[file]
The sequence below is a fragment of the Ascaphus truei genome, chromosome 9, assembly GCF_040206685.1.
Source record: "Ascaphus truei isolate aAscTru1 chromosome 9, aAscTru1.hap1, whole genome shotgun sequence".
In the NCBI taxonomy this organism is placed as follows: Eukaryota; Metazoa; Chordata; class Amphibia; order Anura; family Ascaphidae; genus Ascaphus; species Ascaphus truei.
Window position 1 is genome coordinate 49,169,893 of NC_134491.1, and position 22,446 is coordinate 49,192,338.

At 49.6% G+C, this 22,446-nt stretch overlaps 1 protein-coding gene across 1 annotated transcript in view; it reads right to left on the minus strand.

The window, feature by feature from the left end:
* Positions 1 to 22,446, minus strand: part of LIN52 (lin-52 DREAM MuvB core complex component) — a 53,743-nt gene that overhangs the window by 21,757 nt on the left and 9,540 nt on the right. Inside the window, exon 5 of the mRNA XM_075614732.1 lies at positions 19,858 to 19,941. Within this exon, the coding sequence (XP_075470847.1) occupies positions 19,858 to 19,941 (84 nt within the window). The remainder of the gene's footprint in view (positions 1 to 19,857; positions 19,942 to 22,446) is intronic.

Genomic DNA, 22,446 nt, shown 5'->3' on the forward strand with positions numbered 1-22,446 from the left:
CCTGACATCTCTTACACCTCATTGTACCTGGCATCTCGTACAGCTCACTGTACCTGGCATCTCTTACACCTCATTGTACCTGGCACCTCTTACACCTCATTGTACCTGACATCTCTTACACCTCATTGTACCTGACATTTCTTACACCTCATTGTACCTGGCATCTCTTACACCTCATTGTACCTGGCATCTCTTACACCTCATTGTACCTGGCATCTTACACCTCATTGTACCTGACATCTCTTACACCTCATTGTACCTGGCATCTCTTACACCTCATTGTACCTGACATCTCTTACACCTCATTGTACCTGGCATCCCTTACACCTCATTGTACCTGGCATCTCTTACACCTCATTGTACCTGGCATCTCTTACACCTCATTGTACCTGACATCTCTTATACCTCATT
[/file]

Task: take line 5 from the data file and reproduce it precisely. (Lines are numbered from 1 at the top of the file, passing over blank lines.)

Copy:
At 49.6% G+C, this 22,446-nt stretch overlaps 1 protein-coding gene across 1 annotated transcript in view; it reads right to left on the minus strand.